Daily Deals: Cat’s Cradle and Gallop for Gold Slots

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Cat’s Cradle (1963) is Vonnegut’s most ambitious novel, which put into the language terms like “wampeter”, “kerass” and “granfalloon” as well as a structured religion, Boskonism and was submitted in partial fulfillment of requirements for a Master’s Degree in anthropology, and in its sprawling compass and almost uncontrolled (and uncontrollable) invention, may be Vonnegut’s best novel.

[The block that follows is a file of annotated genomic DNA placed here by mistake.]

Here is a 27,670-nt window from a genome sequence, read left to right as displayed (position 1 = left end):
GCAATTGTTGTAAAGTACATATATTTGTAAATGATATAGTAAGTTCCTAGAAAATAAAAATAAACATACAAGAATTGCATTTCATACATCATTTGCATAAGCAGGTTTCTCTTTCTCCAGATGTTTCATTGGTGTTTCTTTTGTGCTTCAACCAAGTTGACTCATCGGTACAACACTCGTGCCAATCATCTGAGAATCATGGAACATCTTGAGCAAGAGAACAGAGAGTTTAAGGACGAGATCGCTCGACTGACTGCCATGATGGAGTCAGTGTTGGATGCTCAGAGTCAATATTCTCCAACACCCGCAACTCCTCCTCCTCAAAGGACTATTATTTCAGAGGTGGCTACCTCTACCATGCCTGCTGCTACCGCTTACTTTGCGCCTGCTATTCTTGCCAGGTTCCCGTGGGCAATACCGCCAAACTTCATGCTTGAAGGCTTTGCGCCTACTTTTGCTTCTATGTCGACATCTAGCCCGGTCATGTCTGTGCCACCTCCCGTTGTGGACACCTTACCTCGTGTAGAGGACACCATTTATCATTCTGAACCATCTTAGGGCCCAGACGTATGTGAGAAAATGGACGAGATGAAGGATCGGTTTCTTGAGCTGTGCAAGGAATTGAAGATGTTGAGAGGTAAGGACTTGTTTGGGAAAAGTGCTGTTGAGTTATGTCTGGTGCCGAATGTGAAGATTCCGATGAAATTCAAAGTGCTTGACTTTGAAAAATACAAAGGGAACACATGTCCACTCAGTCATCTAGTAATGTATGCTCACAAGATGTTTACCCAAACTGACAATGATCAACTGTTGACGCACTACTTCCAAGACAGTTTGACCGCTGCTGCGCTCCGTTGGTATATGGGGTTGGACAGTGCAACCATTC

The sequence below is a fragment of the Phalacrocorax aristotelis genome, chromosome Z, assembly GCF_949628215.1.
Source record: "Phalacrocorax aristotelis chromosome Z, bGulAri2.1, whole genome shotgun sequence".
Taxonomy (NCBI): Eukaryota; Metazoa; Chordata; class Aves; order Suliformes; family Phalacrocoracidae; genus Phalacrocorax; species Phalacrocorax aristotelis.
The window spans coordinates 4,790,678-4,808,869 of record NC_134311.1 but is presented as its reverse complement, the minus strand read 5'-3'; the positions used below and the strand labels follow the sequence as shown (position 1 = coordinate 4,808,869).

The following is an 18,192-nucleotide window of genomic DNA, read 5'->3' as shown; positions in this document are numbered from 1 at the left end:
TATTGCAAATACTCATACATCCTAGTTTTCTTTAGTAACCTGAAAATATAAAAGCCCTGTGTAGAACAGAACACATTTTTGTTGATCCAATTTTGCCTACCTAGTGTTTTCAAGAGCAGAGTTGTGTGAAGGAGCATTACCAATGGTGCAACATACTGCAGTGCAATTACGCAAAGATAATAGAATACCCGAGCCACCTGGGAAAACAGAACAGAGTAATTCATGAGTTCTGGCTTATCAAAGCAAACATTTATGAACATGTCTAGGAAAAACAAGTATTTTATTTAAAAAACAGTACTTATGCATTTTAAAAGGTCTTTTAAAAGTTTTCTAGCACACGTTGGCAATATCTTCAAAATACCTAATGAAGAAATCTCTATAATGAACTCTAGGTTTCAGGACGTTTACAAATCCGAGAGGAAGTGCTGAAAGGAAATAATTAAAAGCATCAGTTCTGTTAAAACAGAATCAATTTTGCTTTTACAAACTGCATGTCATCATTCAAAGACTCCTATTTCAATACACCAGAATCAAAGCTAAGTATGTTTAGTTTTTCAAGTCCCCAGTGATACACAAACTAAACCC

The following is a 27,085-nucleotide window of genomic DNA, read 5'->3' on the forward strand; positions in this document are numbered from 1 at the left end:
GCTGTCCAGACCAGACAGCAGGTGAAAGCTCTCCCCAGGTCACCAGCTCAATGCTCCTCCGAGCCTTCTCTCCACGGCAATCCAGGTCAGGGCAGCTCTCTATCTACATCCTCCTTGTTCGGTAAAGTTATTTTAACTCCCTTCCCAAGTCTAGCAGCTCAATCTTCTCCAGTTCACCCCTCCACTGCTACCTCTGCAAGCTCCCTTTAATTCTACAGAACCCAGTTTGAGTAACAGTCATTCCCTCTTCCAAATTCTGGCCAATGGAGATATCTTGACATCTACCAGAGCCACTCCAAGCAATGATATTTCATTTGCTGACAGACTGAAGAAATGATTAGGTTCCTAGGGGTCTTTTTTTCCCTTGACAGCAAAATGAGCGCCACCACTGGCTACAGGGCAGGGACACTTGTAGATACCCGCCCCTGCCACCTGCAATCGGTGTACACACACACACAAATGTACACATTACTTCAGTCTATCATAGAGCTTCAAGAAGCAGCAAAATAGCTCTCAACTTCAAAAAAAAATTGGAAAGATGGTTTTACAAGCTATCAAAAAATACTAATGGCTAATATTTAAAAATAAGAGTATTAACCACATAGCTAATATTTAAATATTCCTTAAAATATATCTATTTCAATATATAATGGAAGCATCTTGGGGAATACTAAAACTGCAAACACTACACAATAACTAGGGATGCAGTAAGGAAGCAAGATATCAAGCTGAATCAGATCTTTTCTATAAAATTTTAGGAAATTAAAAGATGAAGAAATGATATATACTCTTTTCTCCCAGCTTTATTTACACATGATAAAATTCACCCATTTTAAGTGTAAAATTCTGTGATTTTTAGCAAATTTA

Written contemporaneously with the Cuban missile crisis and countenancing a version of a world in the grasp of magnified human stupidity, the novel is centered on Felix Hoenikker, a chemical scientist reminiscent of Robert Oppenheimer… except that Oppenheimer was destroyed by his conscience and Hoenikker, delighting in the disastrous chemicals he has invented, has no conscience at all. Hoenikker’s “Ice 9” has the potential to convert all liquid to inert ice and thus destroy human existence; he is exiled to a remote island where Boskonism has enlisted all of its inhabitants and where religion and technology collaborate, with the help of a large cast of characters, to destroy civilization.